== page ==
Keim (1915) showed that in Astacus the nerves which follow the pathways described above for the cardioregulators are the second and third superior nerves of the suboesophageal ganglion. The same anatomy holds true for Procambarus. Taylor (1970) described the cardioregulators of Astacus pallipes as the first and second superior nerves, which introduced some confusion as to which structures were under observation. His criterion for identification of the cardioaccelerator nerve was the appearance of tachycardia following stimulation. This criterion may not be totally satisfactory since Maynard (1961b) has shown that a number of the superior nerves in crabs contain axons which are acceleratory in function by way of the pericardial organs. However, the similarity in histology between the nerve studies by Taylor and the cardio-accelerator on the present study suggests that they were both SN III. A useful review of the terminology applied to the anterior dorsolateral nerves of the decapod thorax is provided by Maynard (1961a).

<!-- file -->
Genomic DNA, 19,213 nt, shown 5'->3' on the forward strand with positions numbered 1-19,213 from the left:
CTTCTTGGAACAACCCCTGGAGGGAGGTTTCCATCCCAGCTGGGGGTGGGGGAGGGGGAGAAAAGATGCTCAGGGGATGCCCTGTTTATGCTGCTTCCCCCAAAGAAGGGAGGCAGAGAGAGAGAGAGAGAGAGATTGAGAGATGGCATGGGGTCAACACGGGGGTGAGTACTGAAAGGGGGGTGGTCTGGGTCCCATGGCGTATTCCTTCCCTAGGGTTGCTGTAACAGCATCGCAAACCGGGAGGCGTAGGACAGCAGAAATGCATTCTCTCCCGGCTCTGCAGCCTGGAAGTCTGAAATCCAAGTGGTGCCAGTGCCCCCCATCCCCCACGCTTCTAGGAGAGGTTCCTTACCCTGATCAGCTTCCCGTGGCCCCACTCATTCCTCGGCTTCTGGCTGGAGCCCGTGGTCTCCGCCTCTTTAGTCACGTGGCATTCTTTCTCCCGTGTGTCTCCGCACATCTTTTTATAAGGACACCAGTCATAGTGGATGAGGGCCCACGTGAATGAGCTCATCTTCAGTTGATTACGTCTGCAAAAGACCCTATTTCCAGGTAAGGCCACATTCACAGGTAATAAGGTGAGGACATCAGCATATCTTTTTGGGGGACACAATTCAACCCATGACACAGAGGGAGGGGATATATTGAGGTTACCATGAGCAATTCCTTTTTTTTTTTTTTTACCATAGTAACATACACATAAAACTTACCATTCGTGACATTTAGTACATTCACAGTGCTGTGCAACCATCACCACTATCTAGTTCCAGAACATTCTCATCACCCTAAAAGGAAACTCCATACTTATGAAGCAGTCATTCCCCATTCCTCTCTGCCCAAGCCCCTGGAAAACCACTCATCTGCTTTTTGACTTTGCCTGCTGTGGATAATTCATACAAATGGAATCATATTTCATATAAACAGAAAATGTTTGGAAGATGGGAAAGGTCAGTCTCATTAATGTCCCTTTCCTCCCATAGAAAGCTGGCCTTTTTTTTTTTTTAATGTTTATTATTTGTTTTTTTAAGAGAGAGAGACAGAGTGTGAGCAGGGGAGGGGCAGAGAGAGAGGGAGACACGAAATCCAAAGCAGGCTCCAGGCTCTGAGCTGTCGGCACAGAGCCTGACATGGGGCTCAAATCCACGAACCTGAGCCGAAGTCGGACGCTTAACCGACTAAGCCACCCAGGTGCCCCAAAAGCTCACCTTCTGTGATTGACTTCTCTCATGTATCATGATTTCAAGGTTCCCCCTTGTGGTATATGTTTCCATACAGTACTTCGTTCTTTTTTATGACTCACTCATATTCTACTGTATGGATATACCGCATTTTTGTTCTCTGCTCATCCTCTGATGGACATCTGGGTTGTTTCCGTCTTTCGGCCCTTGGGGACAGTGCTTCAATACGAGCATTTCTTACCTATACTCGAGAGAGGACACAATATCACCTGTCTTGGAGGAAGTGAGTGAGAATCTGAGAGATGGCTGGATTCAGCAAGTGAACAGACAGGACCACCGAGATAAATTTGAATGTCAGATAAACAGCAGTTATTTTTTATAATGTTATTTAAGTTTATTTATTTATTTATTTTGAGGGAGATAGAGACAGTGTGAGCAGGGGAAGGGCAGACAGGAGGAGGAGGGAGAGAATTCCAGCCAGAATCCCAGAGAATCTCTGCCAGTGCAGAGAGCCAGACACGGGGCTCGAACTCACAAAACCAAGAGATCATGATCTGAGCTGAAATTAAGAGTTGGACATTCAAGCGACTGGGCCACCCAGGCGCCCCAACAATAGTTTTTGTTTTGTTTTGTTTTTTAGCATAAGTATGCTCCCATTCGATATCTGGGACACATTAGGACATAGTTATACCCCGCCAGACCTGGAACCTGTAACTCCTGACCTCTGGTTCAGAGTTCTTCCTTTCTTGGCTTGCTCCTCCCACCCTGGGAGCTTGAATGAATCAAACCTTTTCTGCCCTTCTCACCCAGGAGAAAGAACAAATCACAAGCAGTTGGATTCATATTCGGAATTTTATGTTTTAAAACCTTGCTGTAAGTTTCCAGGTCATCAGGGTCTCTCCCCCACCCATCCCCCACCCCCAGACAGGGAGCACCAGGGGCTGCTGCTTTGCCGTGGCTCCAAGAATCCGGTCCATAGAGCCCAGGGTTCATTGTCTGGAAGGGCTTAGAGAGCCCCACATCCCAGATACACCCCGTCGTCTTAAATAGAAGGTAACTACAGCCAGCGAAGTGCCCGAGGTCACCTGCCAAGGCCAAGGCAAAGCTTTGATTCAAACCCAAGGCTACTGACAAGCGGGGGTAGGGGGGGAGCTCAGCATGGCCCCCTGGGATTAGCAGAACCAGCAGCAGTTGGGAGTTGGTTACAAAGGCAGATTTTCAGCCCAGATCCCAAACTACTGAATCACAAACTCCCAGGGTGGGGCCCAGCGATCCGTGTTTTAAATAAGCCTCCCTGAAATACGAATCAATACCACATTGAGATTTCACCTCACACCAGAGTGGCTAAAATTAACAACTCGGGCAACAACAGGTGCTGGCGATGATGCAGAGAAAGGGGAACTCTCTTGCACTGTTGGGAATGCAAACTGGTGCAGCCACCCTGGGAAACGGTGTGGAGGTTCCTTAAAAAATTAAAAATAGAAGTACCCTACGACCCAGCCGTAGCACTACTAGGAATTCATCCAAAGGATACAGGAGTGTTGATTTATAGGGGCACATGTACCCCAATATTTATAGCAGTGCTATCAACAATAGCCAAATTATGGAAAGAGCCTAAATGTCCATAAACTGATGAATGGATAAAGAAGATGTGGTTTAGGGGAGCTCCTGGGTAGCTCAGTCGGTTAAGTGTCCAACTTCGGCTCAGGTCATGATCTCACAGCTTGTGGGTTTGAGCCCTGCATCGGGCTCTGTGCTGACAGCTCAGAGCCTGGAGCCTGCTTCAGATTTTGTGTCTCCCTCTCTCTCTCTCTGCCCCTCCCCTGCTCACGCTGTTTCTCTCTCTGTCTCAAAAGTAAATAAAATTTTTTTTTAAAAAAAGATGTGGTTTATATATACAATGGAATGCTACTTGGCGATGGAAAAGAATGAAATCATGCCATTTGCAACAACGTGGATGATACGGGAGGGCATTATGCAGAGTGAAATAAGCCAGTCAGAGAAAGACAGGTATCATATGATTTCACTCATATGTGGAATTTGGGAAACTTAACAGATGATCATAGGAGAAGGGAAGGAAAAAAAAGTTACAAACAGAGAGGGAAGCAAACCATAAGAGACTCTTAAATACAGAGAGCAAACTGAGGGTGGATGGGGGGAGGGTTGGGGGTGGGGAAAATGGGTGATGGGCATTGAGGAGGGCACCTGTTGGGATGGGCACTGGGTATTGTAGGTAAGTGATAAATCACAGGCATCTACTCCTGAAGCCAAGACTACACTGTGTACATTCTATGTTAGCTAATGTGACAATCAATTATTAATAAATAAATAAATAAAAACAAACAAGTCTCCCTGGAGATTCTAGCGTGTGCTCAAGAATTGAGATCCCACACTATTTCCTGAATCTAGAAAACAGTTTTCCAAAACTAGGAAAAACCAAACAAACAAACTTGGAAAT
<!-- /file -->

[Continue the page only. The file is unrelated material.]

Tonic activity in cardioregulatory neurones has been the subject of continued debate. Maynard (1960) described spontaneous inhibitor activity of 1–16 Hz recorded in the dorsal nerve of Homarus. Accelerator activity in the same preparations reached a maximum of 36 Hz. The spiking was erratic at low frequencies and became rythmic and continuous at high frequencies. Nevertheless, Maynard (1961c) believed that central nervous control of the heart is probably limited to brief acceleration or inhibition. Similarly, Wiersma (personal communication quoted in Bullock & Horridge, 1965, p. 996) suggested that tonic activity of the crayfish cardioregulator neurones is unlikely tobe consequential because cutting the nerves doesnot influence the heart rate. Although this would apply to the cardioinhibitors, it would perhaps be difficult to assess the effects of cardioaccelerator (SN III) ablation unless all innervation to the pericardial organs was also cut. On the other hand, Larimer & Tindel (1966) provided some indirect evidence for tonic acceleratory control of the crayfish heart by showing that sensory deprivation over a 150 min period produced a marked decline in heart rate. In support of this, Taylor (1970) postulated that the bursting neurone, which he described, represented tonic activity of the cardioaccelerator. The accelerator neurones observed in the present study discharged tonically at 2–12 Hz, typically not in bursts. No attempt was made in this investigation to separate the tonic effects of the pericardial organs from that of the cardioaccelerator nerves on the overall heart rate. At present the evidence suggests that either or both of these acceleratory systems provides a maintained heart tonus which is at least partially driven by a variety of external sensory pathways.